That’s true whether you want to include teaching and admonishing in singing or not. It’s the word of Christ that rules and informs both. Singing is a word ministry, so that separates it from worshipping God in acts of kindness, or in your work.

Second, worship in song is directed to both God and man.
The purpose is both worship and edification. The direction is both Godward and man-ward. This is not an either-or decision between worship and edification. Both sides of the argument tend to make it that; singing is for worship OR singing is for edification. Both are wrong. Here we see the two are thoroughly integrated, in the same way loving God and loving your neighbour are integrated.
We are teaching and admonishing one another (horizontal axis)… as we sing to God (vertical axis).

In this verse you have the same antiphonal pattern we described earlier. There is a word from God, a word of loving rule in Christ. Then there is a word from man to God in response, a word of heartfelt thanks in Christ. Christ is both a word from God to man and a word from man to God. As this antiphonal song is sung, the church is formed. Christ is our life-changing word to each other as we give thanks to God. Singing is both worship and edification at the same time. That makes it different from other acts of worship that are oriented to God but not necessarily to other believers.

Third, church singing is corporate.

All the personal pronouns and the participles in verse 16 are in the plural. This is something we do together for each other and for God. By its very nature it is something we can only do when we gather.

Fourth, church singing is participatory.

We can gather and listen to the sermon, but the onus is primarily on one person (except maybe in the case of Southern Baptists). Church singing is for everyone. When you listen to it, you might not feel it should be for everyone, but it is. This is a part of the gathering that really gives expression to something we cherish as Reformed Protestants: the ministry of all believers. When preachers preach we are responsible for our words. But when we sing we are putting words in the mouths of our people – words they use to praise God and gospel each other. That is a grave responsibility. It’s also a glorious opportunity.

Fifth, not only does music engage one with the other, but it engages all of each one.

It engages the whole person like very few other acts of worship do. We are to sing with thanksgiving in the heart (v16). The heart is the seat of the whole person. We know how this works from experience: when we sing it raises our voices, it stirs our emotions, it sets our minds on fire. It may even, in moments of reckless abandon, cause our bodies to move. Music is a kind of worship that engages the whole person in a way that few others can.

Sixth, music, because it is art, has an unusual power.

Francis Schaffer said art adds power to the world view it conveys. He added that the better the art, the greater the power. He gave the example of nihilism: we all see nihilistic messages scrawled in public toilets or on public transport – the messages are there, but they have very little impact. Communicate the same message in Zen poetry or in Nietzsche’s “Thus spoke Zarathustra” where the artistry is exceptional, and the message takes on a whole new power. This is related to the previous point; music can capture the imagination and access parts of the human being that other forms of worship simply cannot.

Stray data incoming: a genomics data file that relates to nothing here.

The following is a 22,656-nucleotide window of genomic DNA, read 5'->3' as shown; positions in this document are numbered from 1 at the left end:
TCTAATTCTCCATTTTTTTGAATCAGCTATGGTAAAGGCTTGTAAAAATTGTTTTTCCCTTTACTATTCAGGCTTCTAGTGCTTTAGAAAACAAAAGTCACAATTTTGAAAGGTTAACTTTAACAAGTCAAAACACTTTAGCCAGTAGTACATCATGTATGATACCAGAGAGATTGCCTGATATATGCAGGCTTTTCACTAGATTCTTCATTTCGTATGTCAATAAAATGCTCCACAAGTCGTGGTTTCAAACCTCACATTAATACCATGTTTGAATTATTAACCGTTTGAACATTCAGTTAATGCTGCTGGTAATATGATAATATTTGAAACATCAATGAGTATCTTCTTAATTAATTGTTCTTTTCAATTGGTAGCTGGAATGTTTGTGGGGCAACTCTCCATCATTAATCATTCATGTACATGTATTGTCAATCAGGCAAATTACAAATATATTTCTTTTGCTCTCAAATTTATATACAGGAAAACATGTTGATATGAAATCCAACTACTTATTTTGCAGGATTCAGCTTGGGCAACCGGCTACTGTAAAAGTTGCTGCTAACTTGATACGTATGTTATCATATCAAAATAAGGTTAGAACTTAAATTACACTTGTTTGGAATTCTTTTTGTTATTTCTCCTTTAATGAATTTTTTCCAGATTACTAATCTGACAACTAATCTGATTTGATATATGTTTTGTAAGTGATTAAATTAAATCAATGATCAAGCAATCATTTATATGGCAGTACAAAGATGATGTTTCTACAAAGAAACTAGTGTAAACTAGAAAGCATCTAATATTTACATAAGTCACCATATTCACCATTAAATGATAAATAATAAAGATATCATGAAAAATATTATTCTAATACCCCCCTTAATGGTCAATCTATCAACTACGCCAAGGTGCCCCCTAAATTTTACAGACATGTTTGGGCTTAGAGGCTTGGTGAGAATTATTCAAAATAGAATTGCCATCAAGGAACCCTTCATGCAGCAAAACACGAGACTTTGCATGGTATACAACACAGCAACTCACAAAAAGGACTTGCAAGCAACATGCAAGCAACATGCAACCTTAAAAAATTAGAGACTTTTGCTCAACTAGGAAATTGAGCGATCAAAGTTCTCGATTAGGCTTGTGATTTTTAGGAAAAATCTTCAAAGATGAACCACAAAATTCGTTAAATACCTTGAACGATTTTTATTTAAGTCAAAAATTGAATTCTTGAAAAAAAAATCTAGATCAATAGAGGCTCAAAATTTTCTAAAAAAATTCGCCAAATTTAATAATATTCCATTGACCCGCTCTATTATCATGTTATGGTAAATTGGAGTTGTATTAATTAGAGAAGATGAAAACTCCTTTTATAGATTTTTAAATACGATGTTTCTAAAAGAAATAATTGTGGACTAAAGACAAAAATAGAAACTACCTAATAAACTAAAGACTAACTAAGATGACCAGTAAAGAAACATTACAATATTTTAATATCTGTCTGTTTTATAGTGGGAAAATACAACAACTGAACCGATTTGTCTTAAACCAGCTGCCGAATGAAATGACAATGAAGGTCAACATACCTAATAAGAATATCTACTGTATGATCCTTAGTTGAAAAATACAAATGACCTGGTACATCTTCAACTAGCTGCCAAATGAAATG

Now, let’s put it all together:

Music is a word ministry, directed to God and man, that involves corporate participation, and engages the whole man with the power of art.

Seventh, the whole is greater than the sum of the parts.

The cumulative effect of all of those distinctives mean that music is a unique form of worship.

Why does the church make music?

Well, because God has given us this extraordinary gift – this unique way to worship him with the rest of creation as we build up the church.

Perhaps a better question is why would we not make music?

When the word of Christ dwells in us richly, the church will lead the rest of creation in making music. It will be for God’s glory and for our good, and the two will be deeply integrated. It’s a wonderful gift, for which we should sing his praises.

I close with this excerpt from C.S. Lewis’s book ‘The Magicians Nephew’, which describes the dawn of the new creation:

“In the darkness, something was happening at last. A voice had begun to sing. It was very far away and Digory found it hard to decide from what direction it was coming. Sometimes it seemed to come from all directions at once. Sometimes he almost thought it was coming out of the earth beneath them. Its lower notes were deep enough to be the voice of the earth herself. There were no words. There was hardly even a tune. But it was, beyond comparison, the most beautiful noise he had ever heard. It was so beautiful he could hardly bear it . . . Then two wonders happened at the same moment. One was that the voice was suddenly joined by other voices; more voices than you could possibly count. They were in harmony with it, but far higher up the scale; cold, tingling, silvery voices. The second wonder was that the blackness overhead, all at once, was blazing with stars. They didn’t come out gently one by one as on a summer evening. One moment there had been nothing but darkness; next moment a thousand, thousand points of light leaped out . . . If you had seen and heard it, as Digory did, you would have felt quite certain that it was the First Voice, the deep one, which had made them appear and made them sing.”

Receive our latest blog in your Inbox

Share this post